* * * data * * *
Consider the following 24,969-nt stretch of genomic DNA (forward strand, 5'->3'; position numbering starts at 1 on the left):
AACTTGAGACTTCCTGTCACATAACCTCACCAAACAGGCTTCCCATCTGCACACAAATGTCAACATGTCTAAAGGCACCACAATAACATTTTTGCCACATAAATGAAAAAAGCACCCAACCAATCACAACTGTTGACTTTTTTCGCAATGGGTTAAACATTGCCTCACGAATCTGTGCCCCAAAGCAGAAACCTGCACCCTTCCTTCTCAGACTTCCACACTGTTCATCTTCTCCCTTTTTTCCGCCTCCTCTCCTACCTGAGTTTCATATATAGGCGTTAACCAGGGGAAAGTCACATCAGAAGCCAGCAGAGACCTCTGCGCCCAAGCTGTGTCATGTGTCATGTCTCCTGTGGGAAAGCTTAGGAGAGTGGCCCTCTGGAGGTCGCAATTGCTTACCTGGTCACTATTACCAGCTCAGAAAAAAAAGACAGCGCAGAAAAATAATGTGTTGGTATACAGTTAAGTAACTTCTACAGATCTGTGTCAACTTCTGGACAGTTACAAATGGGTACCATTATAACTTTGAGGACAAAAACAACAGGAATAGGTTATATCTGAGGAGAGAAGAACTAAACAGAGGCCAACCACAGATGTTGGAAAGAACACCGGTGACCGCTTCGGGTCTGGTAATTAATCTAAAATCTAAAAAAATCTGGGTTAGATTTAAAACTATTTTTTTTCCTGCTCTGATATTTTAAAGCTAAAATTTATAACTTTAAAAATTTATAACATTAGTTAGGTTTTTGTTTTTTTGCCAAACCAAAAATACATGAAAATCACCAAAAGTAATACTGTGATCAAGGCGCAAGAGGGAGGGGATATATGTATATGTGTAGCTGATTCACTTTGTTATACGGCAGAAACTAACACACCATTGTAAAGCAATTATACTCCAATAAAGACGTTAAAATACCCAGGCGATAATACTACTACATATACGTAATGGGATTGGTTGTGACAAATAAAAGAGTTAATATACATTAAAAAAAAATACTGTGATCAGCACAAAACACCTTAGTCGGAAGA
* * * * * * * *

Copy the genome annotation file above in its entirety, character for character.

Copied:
Consider the following 24,969-nt stretch of genomic DNA (forward strand, 5'->3'; position numbering starts at 1 on the left):
AACTTGAGACTTCCTGTCACATAACCTCACCAAACAGGCTTCCCATCTGCACACAAATGTCAACATGTCTAAAGGCACCACAATAACATTTTTGCCACATAAATGAAAAAAGCACCCAACCAATCACAACTGTTGACTTTTTTCGCAATGGGTTAAACATTGCCTCACGAATCTGTGCCCCAAAGCAGAAACCTGCACCCTTCCTTCTCAGACTTCCACACTGTTCATCTTCTCCCTTTTTTCCGCCTCCTCTCCTACCTGAGTTTCATATATAGGCGTTAACCAGGGGAAAGTCACATCAGAAGCCAGCAGAGACCTCTGCGCCCAAGCTGTGTCATGTGTCATGTCTCCTGTGGGAAAGCTTAGGAGAGTGGCCCTCTGGAGGTCGCAATTGCTTACCTGGTCACTATTACCAGCTCAGAAAAAAAAGACAGCGCAGAAAAATAATGTGTTGGTATACAGTTAAGTAACTTCTACAGATCTGTGTCAACTTCTGGACAGTTACAAATGGGTACCATTATAACTTTGAGGACAAAAACAACAGGAATAGGTTATATCTGAGGAGAGAAGAACTAAACAGAGGCCAACCACAGATGTTGGAAAGAACACCGGTGACCGCTTCGGGTCTGGTAATTAATCTAAAATCTAAAAAAATCTGGGTTAGATTTAAAACTATTTTTTTTCCTGCTCTGATATTTTAAAGCTAAAATTTATAACTTTAAAAATTTATAACATTAGTTAGGTTTTTGTTTTTTTGCCAAACCAAAAATACATGAAAATCACCAAAAGTAATACTGTGATCAAGGCGCAAGAGGGAGGGGATATATGTATATGTGTAGCTGATTCACTTTGTTATACGGCAGAAACTAACACACCATTGTAAAGCAATTATACTCCAATAAAGACGTTAAAATACCCAGGCGATAATACTACTACATATACGTAATGGGATTGGTTGTGACAAATAAAAGAGTTAATATACATTAAAAAAAAATACTGTGATCAGCACAAAACACCTTAGTCGGAAGA